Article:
Winter’s Tale: Funding Issues and SIAM Sessions at Joint Meetings

March 1, 2010

AWM president Georgia Benkart and SIAM president Doug Arnold toasted closer ties between the two societies in January at the Joint Math Meetings. Reciprocity agreements with other math societies, within and outside the U.S., have been a particular interest of Arnold, who is now in the second year of his two-year term as SIAM president. The SIAM board and council recently approved an official agreement with the Association for Women in Mathematics, making it the first U.S.-based group to have reciprocal membership benefits with SIAM. Also at the Joint Meetings, the presidents and executive directors of the AMS, MAA, and SIAM, hoping to encourage broad support for the mathematical sciences among members of the three societies, continued discussions of a joint membership that would offer a discount to members of all three. Photo by Maeve McCarthy.
Talk of the Society
James Crowley

January and February tend to be busy months for SIAM. The Board of Trustees, which holds one of its two yearly meetings in December, usually sets in motion a variety of activities and projects. SIAM is increasingly involved in the Joint Math Meetings, held in early January. And the U.S. science funding agencies, including the National Science Foundation and the Department of Energy's Office of Science, release their proposed budgets for the coming fiscal year

The president's FY 2011 budget for NSF, which is essentially a request to Congress for funding, shows a significant increase for research---7.2%---above the amount appropriated for FY 2010. Allocations of particular interest to our community include an increase of 5.0% for the Division of Mathematical Sciences (one of five divisions in the Mathematical and Physical Sciences Directorate) and an increase of 6.4% for the Office of Cyberinfrastructure. The proposed budget reflects the president's priorities, which give top spots to climate and energy research.

For DMS, the FY 2011 budget proposes participation in two cross-cutting initiatives (both, faithful to the buzzword of the day, expected to have "transformative" effects):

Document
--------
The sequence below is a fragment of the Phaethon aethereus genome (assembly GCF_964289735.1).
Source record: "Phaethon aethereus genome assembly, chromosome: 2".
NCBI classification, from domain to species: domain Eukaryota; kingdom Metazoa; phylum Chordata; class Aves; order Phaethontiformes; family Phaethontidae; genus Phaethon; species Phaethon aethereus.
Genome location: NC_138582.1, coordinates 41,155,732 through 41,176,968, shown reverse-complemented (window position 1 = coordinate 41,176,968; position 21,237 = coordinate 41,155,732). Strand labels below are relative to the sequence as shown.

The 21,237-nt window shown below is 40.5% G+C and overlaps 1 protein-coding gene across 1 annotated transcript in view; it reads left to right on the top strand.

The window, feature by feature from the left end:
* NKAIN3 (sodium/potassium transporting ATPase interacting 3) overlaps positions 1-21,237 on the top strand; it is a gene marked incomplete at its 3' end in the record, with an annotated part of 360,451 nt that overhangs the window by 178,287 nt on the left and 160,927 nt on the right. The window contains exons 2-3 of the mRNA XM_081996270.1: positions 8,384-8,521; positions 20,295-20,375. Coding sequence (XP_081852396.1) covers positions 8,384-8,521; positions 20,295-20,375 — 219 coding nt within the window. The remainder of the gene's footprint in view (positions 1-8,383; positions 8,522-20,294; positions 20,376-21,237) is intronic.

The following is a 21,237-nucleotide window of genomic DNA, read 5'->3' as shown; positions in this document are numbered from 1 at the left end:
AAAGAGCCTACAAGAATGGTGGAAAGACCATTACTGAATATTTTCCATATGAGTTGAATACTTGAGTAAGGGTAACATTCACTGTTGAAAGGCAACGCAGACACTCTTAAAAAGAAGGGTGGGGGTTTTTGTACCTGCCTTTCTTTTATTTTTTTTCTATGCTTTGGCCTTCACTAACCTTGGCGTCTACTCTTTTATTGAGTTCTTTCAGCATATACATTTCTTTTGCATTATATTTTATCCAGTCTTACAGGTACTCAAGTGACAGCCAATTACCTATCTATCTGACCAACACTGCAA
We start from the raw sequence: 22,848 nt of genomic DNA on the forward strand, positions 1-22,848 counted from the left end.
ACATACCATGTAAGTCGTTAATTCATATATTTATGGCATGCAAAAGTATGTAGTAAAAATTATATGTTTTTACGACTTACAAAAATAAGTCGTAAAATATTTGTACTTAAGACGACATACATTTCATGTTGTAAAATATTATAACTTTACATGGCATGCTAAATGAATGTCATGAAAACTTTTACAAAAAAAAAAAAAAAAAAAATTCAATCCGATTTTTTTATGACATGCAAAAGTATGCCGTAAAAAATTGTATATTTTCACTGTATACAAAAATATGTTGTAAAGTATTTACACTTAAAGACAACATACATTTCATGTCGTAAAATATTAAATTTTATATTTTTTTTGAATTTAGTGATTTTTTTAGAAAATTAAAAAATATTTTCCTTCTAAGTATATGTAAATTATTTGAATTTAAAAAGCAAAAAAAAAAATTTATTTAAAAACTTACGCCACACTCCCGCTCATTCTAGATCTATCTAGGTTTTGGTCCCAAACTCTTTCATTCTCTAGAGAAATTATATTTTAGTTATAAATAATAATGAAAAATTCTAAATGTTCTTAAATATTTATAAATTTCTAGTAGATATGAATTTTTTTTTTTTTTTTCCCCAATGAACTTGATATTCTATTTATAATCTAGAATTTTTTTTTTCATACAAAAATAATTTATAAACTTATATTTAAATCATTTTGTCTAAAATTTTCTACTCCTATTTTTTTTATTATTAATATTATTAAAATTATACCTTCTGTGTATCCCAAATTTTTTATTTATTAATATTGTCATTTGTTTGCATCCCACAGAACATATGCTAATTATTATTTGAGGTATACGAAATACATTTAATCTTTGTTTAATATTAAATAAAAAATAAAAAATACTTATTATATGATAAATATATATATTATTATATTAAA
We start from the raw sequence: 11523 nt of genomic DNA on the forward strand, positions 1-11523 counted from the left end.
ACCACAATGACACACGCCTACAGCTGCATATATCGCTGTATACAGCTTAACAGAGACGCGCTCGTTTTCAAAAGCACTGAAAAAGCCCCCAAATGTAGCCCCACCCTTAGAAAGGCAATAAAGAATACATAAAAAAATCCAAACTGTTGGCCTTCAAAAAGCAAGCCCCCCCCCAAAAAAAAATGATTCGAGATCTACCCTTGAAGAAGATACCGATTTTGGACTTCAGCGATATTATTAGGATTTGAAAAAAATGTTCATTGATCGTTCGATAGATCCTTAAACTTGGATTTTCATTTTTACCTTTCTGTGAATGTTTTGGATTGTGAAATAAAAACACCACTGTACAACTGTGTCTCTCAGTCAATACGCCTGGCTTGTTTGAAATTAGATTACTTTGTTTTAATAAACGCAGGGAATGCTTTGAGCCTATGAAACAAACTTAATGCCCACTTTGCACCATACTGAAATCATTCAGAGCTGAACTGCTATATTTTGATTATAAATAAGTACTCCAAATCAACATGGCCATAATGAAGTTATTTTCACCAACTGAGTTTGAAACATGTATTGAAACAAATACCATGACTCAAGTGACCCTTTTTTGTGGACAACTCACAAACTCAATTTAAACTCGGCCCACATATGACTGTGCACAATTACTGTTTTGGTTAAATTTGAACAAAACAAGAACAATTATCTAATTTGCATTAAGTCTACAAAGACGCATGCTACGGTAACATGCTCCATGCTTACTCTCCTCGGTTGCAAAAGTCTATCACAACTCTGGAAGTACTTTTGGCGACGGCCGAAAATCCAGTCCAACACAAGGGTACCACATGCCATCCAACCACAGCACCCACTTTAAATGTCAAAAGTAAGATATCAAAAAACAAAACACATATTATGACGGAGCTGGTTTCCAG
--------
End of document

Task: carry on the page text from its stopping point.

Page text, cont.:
*The existing NSF-wide Science, Engineering, and Education for Sustainability (SEES) initiative. DMS's contribution of $9.5 million (up $2.5 million from FY 2010) would support the development of potentially transformative mathematical, statistical, and computational methods needed for analysis and simulation of climate models and would also increase DMS investment in the cross-MPS program on the efficient harvesting, conversion, and storage of solar energy.

*The new MPS–Life Sciences Interface. This interdisciplinary, MPS-wide activity would support potentially transformative research in mathematical and computational biology. DMS would contribute $2.39 million in new funding in FY 2011.

For DOE's Office of Science, the budget request would provide $426 million for Advanced Scientific Computing Research (ASCR), an increase of $32 million (8.1%) above the FY 2010 enacted level. ASCR's increase is one of the highest among Office of Science programs; practically the entire increase is to be directed to the High Performance Computing and Network Facilities activity (up 13.3%, to $261 million, in FY 2011). This increase is devoted mainly to scheduled increases in DOE's lease payments on the supercomputers at the two Leadership Computing Facilities.

Funding for the Mathematical, Computational, and Computer Sciences Research activity would increase by only 0.8%, to $165 million. Funding for programs within the activity are all mainly flat as well, including Applied Mathematics (up 1.5%, to $45.5 million), Computational Partnerships (no increase, at $53.3 million), and Computer Science (up 1.3%, to $47.4 million). No new initiatives have been announced, but continuation of the Computational Science Graduate Fellowship program and the Applied Mathematics and High Performance Computer Science Graduate Fellowship program is confirmed.